Boil down all the complaints that advertisers have raised about pitching their wares on the Internet and you find the central criticism: they wish the Internet could be more like television.
Now, at least in one way, they can have their wish.
Starting today, some visitors to Iwon.com will see flickery 30-second commercials for Toyota vehicles and ThermaSilk Shampoo, complete with audio.
The first two commercials on the site are moody, dialog-free narratives. A hapless hiker caught in the rain receives a camping stove delivered by someone in a Toyota sport utility vehicle. And a woman on the receiving end of a carnival's flaming-knife thrower ends up displaying the heat-activated benefits of ThermaSilk shampoo.
Aaron Silverberg, the brand director for ThermaSilk at Unilever, said the new Web technology allowed a more subjective approach than its past Internet ads.
"The television commercial we run on Iwon is based on very powerful imagery," he said.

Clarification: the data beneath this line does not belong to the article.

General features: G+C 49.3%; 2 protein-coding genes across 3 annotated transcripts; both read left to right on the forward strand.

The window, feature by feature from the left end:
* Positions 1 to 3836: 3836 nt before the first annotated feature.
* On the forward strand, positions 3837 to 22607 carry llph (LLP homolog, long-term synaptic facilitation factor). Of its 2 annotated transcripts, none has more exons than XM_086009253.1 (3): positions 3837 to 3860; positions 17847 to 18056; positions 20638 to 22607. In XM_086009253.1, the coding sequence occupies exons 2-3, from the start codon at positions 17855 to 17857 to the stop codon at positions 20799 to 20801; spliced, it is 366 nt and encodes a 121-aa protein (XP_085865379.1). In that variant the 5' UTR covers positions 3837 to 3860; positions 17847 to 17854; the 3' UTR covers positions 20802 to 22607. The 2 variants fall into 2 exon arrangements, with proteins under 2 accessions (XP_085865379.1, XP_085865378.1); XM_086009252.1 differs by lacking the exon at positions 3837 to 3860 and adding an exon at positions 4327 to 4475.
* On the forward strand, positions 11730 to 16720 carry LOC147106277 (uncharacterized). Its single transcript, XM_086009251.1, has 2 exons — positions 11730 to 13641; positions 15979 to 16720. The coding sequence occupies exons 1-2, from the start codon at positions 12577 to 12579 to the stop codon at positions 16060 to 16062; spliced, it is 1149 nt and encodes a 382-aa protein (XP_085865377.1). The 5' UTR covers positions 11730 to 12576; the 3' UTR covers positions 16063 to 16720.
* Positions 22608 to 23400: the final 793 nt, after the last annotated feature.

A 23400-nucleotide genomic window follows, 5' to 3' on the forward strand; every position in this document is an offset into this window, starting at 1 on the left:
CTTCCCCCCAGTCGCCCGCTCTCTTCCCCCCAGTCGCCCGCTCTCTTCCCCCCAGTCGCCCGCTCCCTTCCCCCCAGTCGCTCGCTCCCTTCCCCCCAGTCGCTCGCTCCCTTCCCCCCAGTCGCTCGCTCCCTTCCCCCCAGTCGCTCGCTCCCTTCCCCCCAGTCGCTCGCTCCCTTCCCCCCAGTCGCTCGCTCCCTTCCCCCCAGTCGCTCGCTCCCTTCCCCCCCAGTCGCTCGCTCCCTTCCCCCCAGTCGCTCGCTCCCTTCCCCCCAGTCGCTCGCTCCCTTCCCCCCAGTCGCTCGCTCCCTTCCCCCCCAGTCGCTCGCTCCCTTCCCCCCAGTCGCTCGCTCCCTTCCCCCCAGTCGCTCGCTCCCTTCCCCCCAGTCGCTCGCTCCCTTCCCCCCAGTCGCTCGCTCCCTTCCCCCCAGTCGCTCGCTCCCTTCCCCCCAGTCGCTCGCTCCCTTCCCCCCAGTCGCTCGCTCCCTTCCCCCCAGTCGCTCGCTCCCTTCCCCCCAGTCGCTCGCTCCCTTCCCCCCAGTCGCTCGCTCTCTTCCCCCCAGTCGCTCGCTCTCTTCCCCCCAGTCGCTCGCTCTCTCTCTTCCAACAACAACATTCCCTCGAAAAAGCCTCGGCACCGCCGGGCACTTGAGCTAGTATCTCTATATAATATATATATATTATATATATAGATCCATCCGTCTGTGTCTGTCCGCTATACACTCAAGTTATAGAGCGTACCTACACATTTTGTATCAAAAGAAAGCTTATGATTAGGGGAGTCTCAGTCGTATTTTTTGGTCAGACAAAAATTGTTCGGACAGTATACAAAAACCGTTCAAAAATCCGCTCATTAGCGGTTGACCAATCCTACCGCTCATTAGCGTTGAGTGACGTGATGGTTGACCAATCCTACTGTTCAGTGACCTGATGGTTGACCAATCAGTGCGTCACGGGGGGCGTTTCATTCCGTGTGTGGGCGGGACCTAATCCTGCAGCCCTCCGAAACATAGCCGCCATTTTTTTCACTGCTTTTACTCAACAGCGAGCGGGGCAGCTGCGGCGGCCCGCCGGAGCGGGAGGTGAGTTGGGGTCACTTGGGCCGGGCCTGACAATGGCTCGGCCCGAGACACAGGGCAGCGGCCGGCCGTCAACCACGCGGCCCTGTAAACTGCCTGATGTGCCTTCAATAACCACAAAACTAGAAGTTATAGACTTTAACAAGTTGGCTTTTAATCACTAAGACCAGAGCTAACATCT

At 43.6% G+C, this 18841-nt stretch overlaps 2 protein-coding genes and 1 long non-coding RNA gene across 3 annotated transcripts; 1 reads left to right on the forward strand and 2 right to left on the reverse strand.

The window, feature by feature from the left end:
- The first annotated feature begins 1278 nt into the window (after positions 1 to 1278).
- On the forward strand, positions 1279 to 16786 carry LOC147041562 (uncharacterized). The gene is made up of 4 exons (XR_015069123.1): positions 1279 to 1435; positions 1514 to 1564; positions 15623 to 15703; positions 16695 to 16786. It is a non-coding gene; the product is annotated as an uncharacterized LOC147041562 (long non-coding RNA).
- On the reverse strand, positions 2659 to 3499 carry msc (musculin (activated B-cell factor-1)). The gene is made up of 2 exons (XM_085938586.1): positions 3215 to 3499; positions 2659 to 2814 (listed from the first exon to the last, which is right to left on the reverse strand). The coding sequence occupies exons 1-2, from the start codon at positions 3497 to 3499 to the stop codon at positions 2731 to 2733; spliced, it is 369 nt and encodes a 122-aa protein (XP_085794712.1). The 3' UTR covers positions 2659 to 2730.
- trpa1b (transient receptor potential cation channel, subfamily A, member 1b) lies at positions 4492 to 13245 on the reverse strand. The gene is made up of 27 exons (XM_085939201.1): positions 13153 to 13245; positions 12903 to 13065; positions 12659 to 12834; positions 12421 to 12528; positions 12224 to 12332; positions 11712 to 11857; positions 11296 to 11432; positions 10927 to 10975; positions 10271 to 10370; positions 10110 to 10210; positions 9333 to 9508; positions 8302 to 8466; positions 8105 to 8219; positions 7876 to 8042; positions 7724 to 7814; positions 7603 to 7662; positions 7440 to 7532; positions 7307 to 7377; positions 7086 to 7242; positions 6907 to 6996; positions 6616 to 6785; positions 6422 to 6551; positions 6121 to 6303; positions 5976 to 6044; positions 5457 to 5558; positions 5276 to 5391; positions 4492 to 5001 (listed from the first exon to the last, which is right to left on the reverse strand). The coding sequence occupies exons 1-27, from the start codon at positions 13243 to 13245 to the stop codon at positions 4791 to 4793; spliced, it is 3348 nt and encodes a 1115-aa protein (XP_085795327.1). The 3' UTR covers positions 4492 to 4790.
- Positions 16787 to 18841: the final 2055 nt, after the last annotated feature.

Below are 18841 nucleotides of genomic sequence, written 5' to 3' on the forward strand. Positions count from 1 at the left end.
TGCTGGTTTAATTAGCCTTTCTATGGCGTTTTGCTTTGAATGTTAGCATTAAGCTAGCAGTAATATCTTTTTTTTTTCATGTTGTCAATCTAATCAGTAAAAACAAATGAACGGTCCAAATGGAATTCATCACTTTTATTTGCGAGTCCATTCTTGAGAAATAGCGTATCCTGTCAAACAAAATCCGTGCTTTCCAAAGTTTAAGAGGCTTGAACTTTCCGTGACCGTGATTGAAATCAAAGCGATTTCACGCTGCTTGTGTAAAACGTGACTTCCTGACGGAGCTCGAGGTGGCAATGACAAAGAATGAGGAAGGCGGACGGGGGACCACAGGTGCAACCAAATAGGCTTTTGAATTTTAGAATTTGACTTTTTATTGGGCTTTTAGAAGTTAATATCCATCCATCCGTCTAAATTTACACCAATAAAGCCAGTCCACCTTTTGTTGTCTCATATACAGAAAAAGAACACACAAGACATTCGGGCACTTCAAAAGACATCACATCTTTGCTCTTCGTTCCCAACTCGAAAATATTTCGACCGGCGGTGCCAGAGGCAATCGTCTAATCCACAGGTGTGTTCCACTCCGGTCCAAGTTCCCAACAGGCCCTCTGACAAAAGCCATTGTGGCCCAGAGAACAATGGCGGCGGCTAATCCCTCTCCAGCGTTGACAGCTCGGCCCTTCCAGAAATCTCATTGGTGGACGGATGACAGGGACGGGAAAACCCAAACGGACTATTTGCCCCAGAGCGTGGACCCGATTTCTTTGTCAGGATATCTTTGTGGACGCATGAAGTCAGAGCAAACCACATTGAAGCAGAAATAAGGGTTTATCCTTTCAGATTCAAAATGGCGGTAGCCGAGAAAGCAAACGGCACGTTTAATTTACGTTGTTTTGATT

Iwon is among the first sites to use technology from the Atlanta firm EyeWonder. It allows video to be included on Web pages without requiring users to download viewing programs or software plug-ins. EyeWonder is also working with AOL Time Warner's CNN.com, the search site Lycos and the advertising network DoubleClick.
In recent months, as online ad spending has tailed off, many sites have been experimenting with creative, intrusive, sometimes downright obnoxious forms of advertising. Many of these ads incorporate sound and motion, often using Macromedia's flash technology, which in essence creates animated slide shows.
But designing and producing such ads is expensive and time consuming. By contrast, the EyeWonder technology uses standard television video, albeit reduced to the size of a baseball card.
"One of the big benefits we can offer advertisers and agencies is that they can take the commercials they have already invested hundreds and thousands of dollars on and run them on another medium," said Jonas Steinman, co-chief executive of Iwon.
If advertisers become convinced that they can influence viewers who simply watch their commercials, maybe they will become less distressed by the ever declining portion of people who actually click on ads.
In other words, the sites, too, want Internet ads to be more like television.
Saul Hansell, The New York Times. June 11, 2001
Copyright © 2001 The New York Times Company. All rights reserved.